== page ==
I know this is inconsistent with my other folders, but I actually do find them less distracting when they’re lowercase and they’re all one word names, and these particular folders are inside folders where I have to differentiate between a lot of similarly named files. I just won’t use two word file names here. If it ever does become necessary, I’ll just use a hyphen.

Files inside these folders

\cover\

MyBookTitleCover.xcf
MyBookTitlePbCover.xcf
my-book-title-1000.jpg

For jpg, png, gif, tif, use all lowercase, no space, no underscore, since these files are more likely to be used online.

\ebooks\

MyBookTitle.jutoh
MyBookTitle.epub

\paperback\

MyBookTitlePb.docx
MyBookTitlePb.pdf
MyBookTitlePbCover.pdf

Add a version number to the old file when replacing it so that it doesn’t overwrite old file in \backups\ folder if it is moved there later

MyBookTitlePb.docx (current)
MyBookTitlePb1.docx (oldest)
MyBookTitlePb2.docx (second oldest)

And that’s it. I did some cleanup to rename the files and my directories now look a lot better and everything is much more consistent. Now I’m satisfied, at least for a while. :D

Oh, and if you’re wondering how I changed all these names quickly and easily, I used a bulk renaming utility for the majority of the work. They’re very handy to have around!

Let me say that although I feel very satisfied with the changes I’ve made, I’m completely aware of the fact that spending two days on this was two days too many.

It’s procrastination, plain and simple, most likely to deal with the writer’s block I’ve got going on, and the only way to solve that is to get this obsession out of my system. Honestly, I almost believe these episodes are a way for my subconscious to keep my conscious thoughts occupied so it can work out whatever issues are going on with my writing. :)

Here’s hoping I’m correct about that and that when I finally put this obsession to bed, I’ll be ready to get past the current part in my book that has me completely stumped.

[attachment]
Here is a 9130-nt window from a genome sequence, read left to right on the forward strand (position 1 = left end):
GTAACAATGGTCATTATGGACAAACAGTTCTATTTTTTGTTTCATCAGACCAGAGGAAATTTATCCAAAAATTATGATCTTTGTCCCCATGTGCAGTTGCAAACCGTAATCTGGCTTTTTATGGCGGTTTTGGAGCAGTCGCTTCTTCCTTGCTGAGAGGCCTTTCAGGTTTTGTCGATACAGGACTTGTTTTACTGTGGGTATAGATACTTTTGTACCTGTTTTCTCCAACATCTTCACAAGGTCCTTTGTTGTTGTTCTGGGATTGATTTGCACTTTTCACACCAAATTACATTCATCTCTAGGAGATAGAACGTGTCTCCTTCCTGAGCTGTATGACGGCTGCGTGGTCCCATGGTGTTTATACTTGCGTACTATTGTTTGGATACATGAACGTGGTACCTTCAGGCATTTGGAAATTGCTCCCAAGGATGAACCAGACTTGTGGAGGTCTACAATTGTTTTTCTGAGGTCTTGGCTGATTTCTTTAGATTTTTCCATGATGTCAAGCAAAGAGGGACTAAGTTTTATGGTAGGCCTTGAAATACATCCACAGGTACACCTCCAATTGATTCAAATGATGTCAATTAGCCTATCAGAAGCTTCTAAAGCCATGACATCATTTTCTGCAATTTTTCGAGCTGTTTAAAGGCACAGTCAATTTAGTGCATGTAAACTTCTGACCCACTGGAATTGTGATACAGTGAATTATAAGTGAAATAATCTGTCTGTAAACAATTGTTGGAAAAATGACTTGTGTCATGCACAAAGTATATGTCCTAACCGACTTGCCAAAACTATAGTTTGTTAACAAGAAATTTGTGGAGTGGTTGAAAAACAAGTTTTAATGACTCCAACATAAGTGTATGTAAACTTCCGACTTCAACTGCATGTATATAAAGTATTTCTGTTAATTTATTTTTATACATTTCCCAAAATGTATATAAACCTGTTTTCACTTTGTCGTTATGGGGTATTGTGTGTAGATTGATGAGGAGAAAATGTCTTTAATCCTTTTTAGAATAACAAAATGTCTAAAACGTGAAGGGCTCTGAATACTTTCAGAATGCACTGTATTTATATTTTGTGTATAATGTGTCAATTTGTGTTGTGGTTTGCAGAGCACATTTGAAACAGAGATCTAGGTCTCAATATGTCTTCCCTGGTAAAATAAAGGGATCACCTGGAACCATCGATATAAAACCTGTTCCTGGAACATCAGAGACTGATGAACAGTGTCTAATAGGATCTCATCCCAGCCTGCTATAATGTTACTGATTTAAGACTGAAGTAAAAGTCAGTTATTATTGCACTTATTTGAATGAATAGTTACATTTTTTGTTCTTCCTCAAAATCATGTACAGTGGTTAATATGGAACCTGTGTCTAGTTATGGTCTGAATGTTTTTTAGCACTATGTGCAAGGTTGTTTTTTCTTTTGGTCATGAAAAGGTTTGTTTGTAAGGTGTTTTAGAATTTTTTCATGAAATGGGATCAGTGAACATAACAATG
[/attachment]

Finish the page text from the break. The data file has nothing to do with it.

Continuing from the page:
I miss Evernote, but I miss it less after installing Pocket

I’m pretty happy with my switch from Evernote to OneNote in most respects, except one. I used Evernote as my to-read list and regularly clipped articles I wanted to read later to a “To Read” notebook. If I liked the article I moved it to my Clipped notebook, where I kept random articles and clippings from the web to revisit later if I wanted.

I don’t organize these articles, because it’s not some massive amorphous list of things I’d like to read someday/maybe. These are articles I absolutely want to read as soon as I have time and I get through them quickly. No one article usually sticks around longer than a week, and if I keep passing it over, I usually just delete it.

I still have those notebooks in OneNote, but OneNote doesn’t quite work like Evernote did and I find it more difficult to read articles I’ve saved.

Pocket has become the solution to that problem—an excellent solution, in fact, because it’s compatible with every device I own and I can read on any of them, much the way I was able to read my Evernote notes on any device, even my 5 year old Droid X.

Although OneNote is compatible with almost all my devices, it won’t run on the old Droid (which I still use as a reading device) or my second generation Kindle Fire. Believe it or not, these are my two favorite reading devices and I choose them over my newer options almost every time, unless I need OneNote. Now I can read on my preferred devices, despite their age.

If I want to save an article, I can visit the original article from Pocket and clip it to OneNote. (I tried it and it works just that easy.) This seems like it’d be extra trouble compared to just moving a clipped article from one notebook to another, but this really isn’t a big deal for me, because I don’t save that many articles. Mostly I read and delete.

And if in the future Pocket goes the way of Evernote and starts limiting device usage, I’ll just go back to reading on OneNote.

Some days, I still miss Evernote. I used it for years and was quite happy with it, so it’s only natural. But now I don’t miss it quite so much. :)